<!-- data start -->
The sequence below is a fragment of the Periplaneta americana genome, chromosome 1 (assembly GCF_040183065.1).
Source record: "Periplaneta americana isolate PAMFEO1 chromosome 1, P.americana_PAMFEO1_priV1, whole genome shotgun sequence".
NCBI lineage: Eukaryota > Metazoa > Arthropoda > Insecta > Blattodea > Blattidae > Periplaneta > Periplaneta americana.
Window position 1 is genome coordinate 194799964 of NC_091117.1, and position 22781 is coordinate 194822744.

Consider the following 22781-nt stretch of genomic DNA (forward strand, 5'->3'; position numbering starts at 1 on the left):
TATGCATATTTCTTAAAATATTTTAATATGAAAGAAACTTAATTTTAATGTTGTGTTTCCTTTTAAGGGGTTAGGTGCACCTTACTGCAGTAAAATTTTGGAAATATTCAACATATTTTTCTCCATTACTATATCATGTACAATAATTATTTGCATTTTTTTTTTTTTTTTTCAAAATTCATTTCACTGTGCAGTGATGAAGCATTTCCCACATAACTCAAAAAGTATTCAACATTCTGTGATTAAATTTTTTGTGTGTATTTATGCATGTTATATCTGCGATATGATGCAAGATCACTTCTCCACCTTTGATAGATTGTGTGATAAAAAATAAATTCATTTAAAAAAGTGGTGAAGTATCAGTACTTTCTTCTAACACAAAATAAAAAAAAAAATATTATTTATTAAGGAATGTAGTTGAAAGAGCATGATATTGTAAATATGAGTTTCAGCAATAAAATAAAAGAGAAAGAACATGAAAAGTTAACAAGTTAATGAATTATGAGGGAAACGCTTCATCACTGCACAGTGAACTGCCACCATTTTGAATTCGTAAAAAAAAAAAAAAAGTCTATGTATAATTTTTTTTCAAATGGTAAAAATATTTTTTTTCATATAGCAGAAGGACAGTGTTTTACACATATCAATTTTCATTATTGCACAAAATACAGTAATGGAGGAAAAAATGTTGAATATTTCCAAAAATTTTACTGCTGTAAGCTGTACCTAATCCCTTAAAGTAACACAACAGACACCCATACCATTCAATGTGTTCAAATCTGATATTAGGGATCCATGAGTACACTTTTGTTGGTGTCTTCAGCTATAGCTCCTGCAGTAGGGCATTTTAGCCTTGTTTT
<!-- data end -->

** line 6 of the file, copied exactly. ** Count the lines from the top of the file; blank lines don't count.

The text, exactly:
TATGCATATTTCTTAAAATATTTTAATATGAAAGAAACTTAATTTTAATGTTGTGTTTCCTTTTAAGGGGTTAGGTGCACCTTACTGCAGTAAAATTTTGGAAATATTCAACATATTTTTCTCCATTACTATATCATGTACAATAATTATTTGCATTTTTTTTTTTTTTTTTCAAAATTCATTTCACTGTGCAGTGATGAAGCATTTCCCACATAACTCAAAAAGTATTCAACATTCTGTGATTAAATTTTTTGTGTGTATTTATGCATGTTATATCTGCGATATGATGCAAGATCACTTCTCCACCTTTGATAGATTGTGTGATAAAAAATAAATTCATTTAAAAAAGTGGTGAAGTATCAGTACTTTCTTCTAACACAAAATAAAAAAAAAAATATTATTTATTAAGGAATGTAGTTGAAAGAGCATGATATTGTAAATATGAGTTTCAGCAATAAAATAAAAGAGAAAGAACATGAAAAGTTAACAAGTTAATGAATTATGAGGGAAACGCTTCATCACTGCACAGTGAACTGCCACCATTTTGAATTCGTAAAAAAAAAAAAAAAGTCTATGTATAATTTTTTTTCAAATGGTAAAAATATTTTTTTTCATATAGCAGAAGGACAGTGTTTTACACATATCAATTTTCATTATTGCACAAAATACAGTAATGGAGGAAAAAATGTTGAATATTTCCAAAAATTTTACTGCTGTAAGCTGTACCTAATCCCTTAAAGTAACACAACAGACACCCATACCATTCAATGTGTTCAAATCTGATATTAGGGATCCATGAGTACACTTTTGTTGGTGTCTTCAGCTATAGCTCCTGCAGTAGGGCATTTTAGCCTTGTTTT